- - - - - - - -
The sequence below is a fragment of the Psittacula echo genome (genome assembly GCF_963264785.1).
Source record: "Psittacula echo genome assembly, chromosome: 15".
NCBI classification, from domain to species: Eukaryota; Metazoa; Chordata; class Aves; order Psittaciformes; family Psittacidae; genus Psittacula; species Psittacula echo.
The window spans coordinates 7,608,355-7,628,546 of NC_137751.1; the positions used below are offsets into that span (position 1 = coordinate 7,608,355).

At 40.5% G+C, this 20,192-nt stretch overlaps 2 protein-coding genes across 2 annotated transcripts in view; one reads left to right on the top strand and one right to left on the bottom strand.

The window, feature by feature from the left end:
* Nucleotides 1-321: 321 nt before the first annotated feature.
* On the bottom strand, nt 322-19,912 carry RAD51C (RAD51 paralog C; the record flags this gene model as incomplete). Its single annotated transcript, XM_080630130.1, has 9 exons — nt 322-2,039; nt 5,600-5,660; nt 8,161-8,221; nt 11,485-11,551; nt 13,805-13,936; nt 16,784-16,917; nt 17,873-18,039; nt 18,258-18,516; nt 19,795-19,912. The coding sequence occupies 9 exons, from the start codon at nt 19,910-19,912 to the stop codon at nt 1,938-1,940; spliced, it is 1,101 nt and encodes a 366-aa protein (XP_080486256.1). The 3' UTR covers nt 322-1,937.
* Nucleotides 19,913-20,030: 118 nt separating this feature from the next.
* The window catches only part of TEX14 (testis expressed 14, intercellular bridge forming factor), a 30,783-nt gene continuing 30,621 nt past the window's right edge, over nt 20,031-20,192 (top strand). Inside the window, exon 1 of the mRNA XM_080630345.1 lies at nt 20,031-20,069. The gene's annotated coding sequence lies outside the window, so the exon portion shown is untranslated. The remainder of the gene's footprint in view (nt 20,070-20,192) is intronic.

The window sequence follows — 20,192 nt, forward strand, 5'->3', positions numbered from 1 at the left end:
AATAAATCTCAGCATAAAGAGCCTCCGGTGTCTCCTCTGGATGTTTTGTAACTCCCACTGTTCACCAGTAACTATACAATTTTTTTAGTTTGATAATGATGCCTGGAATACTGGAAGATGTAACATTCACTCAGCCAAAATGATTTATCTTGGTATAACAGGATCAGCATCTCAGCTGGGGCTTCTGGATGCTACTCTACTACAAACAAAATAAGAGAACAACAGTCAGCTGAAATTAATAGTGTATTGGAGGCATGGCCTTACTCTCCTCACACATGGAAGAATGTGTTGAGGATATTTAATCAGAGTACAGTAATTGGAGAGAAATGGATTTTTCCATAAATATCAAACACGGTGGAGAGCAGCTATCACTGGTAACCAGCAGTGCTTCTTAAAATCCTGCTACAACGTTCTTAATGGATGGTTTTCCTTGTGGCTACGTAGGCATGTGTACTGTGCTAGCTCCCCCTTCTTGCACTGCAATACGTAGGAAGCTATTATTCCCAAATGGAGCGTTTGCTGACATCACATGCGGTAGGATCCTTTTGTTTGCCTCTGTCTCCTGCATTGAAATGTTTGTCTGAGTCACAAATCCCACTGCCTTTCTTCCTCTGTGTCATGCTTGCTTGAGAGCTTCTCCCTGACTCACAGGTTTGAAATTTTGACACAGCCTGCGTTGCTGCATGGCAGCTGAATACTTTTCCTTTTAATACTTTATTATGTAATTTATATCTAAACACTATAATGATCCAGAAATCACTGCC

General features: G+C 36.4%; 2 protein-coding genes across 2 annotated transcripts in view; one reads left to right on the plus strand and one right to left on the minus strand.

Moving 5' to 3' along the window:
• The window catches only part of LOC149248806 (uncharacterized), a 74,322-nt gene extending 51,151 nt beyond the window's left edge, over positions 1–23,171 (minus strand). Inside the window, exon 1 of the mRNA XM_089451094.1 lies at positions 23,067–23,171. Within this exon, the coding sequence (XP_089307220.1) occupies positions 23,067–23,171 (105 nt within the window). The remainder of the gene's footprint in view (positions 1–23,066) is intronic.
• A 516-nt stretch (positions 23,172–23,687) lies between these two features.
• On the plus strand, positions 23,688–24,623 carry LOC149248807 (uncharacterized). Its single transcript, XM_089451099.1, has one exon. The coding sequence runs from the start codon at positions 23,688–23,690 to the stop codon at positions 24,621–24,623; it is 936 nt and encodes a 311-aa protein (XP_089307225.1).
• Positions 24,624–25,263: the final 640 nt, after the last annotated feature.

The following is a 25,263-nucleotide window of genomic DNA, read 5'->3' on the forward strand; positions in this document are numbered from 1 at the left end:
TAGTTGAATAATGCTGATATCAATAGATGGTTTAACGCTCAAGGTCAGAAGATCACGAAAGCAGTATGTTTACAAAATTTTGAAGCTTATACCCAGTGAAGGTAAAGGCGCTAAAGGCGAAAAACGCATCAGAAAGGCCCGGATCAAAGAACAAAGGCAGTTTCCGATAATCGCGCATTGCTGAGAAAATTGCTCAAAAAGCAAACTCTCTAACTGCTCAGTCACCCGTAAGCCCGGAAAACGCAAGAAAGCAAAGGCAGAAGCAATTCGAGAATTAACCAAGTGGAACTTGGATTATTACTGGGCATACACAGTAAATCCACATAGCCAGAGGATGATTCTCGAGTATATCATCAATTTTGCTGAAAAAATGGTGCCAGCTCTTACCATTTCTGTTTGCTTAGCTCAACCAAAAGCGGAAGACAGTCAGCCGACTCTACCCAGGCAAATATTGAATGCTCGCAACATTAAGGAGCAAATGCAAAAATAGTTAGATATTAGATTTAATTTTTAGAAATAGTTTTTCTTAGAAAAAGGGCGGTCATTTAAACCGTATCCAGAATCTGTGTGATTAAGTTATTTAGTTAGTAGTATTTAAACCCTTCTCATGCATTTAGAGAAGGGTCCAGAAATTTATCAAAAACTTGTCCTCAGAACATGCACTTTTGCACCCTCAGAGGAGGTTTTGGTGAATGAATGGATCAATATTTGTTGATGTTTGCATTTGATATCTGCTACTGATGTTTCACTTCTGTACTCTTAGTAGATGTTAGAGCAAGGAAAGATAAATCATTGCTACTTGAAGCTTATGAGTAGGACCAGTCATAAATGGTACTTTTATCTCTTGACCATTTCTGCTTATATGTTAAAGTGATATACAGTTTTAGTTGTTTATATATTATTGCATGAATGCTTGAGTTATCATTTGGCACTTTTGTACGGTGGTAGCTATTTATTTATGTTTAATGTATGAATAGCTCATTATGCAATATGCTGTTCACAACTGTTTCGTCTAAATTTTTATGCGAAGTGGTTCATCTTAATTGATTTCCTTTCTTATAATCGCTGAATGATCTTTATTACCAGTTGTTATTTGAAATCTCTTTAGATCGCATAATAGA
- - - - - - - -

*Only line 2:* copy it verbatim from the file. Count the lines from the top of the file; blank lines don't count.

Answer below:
Source record: "Psittacula echo genome assembly, chromosome: 15".